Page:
LIVE FROM THE HEADLINES
Interview With Nancy Snyderman
Aired June 26, 2003 - 20:33 ET
THIS IS A RUSH TRANSCRIPT. THIS COPY MAY NOT BE IN ITS FINAL FORM AND MAY BE UPDATED.
PAULA ZAHN, CNN ANCHOR: There is an alarming new study on health care in America out today. It says that on average American doctors provide appropriate care, get this, only about half the time. The researchers outlined in the "New England Journal of Medicine," some examples in the study are just plain disturbing. It indicates that in a quarter of the cases, just about a quarter of diabetics had their blood sugar tested regularly, and fewer than half of all heart attack patients received medications that could actually help reduce their risk of death by more than 20 percent. To put this study into prospective, we're joined now by medical reporter Nancy Snyderman, who joins us from San Francisco tonight.
NANCY SNYDERMAN, MEDICAL REPORTER: Hi, Paula.
ZAHN: You're a practicing surgeon.
ZAHN: Or practicing doctor. Do you buy these numbers?
SNYDERMAN: I not only buy them, I think they're probably rather optimistic. And the reason I say that, is this is a retrospective study looking at patient's records, which means that it's already looking at people who accessed the health care system. And I worry that because we're looking at people who know how to use the health care system, it really isn't addressing those people who already slipped through the cracks.
ZAHN: Well, who is off the hook here, anyone?
SNYDERMAN: Well, I don't think anybody is off the hook. And it's a really complicated story, because what you said is absolutely true, only 50 percent of the time are people getting the right medical care. But it raises the question, is it because the doctors aren't doing their jobs, is it because patients aren't listening to their doctors, is it because people don't want to pay anything more than the $20 copay anymore, or is it because health care companies and managed care companies say, forget it, we're not going to cover that, it's not worth it.
The bottom line is, we tout ourselves as being the best medical care in the world, and we're far from it.
ZAHN: How much of a role does money play in all of this? SNYDERMAN: You know, interestingly, if you go back to the 1950s, you can say the doctors are just in it for the money, they go to the operating room, they take patients to the cleaners. And what I think has happened now is we have just the opposite. If I take you to the operating room, you may do very well. On the other hand, you may have a lousy outcome; you may sue me. You could die, something could be disastrous, and I may not get very much money considering the time and effort it takes for me to do some surgery. Because every time I'm in the operating room, I still have to keep an office going, I have to worry about all the patients who can't see me for routine medical care. And for the average surgeon, although I know no one is going to cry a pile of tears for a doctor these days, the average surgeon is not making the income that people would like to think.
So my concern now is that the economic incentive is on the other side. Surgeons are saying, why go to all of that trouble. I can make more money being in the office, and I'm concerned patients are not getting the surgical procedures they should be getting.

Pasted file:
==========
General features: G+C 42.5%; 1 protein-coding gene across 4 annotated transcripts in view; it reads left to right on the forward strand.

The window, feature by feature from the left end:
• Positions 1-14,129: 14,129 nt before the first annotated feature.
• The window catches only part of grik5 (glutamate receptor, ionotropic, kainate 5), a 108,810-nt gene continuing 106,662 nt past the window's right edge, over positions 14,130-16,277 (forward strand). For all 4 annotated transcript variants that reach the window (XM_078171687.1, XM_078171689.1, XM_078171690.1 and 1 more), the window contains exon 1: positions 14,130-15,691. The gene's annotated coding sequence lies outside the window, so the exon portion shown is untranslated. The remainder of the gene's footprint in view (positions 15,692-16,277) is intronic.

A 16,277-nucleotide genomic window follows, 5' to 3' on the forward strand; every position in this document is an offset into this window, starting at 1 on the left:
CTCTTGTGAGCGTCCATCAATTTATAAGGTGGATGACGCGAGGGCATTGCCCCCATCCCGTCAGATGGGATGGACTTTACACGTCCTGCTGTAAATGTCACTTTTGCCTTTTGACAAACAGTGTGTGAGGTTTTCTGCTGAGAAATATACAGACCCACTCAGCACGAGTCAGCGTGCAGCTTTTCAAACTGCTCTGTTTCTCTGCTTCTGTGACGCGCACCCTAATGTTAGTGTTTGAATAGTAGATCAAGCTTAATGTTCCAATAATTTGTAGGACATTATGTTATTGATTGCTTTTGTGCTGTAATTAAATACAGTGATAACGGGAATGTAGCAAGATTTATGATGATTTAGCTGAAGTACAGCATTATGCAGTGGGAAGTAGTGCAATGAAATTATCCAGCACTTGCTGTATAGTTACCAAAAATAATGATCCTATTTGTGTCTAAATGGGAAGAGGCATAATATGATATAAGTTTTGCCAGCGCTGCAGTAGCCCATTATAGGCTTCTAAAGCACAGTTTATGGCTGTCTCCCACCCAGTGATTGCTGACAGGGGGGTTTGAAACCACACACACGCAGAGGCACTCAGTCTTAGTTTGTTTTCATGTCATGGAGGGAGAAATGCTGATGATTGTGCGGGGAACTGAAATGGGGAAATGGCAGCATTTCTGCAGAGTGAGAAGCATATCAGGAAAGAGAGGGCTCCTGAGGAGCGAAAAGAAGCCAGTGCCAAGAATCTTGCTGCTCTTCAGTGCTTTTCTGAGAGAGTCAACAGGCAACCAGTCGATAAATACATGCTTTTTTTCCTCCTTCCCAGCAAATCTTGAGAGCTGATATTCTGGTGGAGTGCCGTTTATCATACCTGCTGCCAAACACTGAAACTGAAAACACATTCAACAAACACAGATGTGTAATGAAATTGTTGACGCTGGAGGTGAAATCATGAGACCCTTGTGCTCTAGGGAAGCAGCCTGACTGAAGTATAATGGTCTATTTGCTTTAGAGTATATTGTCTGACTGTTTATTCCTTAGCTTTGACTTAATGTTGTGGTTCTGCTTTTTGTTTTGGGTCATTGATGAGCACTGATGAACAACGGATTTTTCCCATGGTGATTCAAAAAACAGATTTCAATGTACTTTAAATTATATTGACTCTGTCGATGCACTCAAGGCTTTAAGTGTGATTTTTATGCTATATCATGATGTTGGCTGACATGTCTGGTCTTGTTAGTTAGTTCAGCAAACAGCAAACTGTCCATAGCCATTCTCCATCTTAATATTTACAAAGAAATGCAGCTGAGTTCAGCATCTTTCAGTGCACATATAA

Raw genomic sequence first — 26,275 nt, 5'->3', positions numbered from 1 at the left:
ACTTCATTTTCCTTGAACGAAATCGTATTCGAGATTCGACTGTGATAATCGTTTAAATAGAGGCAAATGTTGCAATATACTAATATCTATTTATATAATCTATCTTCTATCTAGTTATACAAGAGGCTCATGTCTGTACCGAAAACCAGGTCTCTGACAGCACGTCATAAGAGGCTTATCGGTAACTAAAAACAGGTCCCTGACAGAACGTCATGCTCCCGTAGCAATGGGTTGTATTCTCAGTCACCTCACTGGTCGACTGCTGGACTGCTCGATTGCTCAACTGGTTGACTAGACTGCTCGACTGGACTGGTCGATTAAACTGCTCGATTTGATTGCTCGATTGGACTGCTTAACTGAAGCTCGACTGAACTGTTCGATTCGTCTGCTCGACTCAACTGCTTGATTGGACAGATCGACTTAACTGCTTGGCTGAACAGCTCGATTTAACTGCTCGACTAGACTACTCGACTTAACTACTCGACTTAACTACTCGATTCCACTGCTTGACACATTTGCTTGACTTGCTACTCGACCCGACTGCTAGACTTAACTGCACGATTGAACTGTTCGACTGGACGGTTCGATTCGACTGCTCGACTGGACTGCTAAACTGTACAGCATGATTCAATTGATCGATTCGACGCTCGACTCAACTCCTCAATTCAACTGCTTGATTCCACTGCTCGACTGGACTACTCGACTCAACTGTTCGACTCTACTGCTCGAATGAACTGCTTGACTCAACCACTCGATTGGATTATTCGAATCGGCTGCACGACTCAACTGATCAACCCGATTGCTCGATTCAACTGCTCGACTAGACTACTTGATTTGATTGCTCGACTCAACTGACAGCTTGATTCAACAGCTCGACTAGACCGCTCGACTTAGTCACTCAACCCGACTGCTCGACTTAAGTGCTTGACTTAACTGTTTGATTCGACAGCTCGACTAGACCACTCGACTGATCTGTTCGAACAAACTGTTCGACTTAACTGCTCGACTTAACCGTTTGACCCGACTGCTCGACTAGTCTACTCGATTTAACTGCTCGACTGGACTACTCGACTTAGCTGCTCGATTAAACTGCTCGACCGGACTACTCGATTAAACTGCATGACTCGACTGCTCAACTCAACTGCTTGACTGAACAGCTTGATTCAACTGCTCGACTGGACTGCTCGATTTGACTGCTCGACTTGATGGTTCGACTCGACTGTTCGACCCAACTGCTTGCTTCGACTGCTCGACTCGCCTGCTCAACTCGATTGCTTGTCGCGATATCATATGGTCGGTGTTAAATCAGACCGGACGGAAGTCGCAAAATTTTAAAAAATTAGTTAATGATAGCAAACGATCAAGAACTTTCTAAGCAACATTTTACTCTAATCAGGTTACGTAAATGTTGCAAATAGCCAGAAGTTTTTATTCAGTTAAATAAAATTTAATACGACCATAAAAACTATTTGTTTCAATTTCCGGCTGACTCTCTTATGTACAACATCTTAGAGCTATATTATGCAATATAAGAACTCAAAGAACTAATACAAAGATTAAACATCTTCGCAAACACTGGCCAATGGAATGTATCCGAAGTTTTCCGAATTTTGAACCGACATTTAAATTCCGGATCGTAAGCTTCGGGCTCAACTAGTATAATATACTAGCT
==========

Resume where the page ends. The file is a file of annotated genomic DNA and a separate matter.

ZAHN: I think you've done a very good job of trying to cut through the complexity of this. But what is the bottom line for the medical consumer out there tonight?
SNYDERMAN: Well, I think you have to look at it in a multitude of levels. I think there's inherent racism in the medical community. We know that people of color do not get access the same way. Women access the medical community and the medical establishments more often than men, but they are denied care more often than men.
So white men probably get a better shake in this whole situation than anyone else.
That doesn't, however, mean that, you know, they're getting the best of all possible worlds. The bottom line is, you cannot afford to be a dumb patient. You have to find a doctor who will have a relationship with you. You have to demand time in a doctor's office, which isn't so easy these days. Take someone with you who will listen to the conversation. Take notes, don't be afraid to ask questions, and then fight for your rights. If you think something should be covered by an insurance company, fight for it. I will tell you the doctors and health care companies do not like squeaky wheels, and if you are a squeaky wheel, you will get better care.
ZAHN: I smile when you say that, because a number of us have been squeaky wheels in doctors' offices over the years.
SNYDERMAN: And you know you're better taken care of.
ZAHN: Absolutely. Do you think these numbers can be turned around? Yes or no.
SNYDERMAN: Sure they can be turned around, but it's no time to be timed, and especially for the women out there, when you look at cardiac disease being the number one killer. Only a third of women get an angiograms, only a third of women get stents. Less than 50 percent know to take aspirin. So for all of women who parked their good manners at the doorstep, pick them up, brush them off and go demand better care.
ZAHN: Time to be bold, isn't it, Nancy?
SNYDERMAN: That's right. You bet, Paula.
ZAHN: Thank you, Dr. Snyderman. Glad to have you for a house call tonight.
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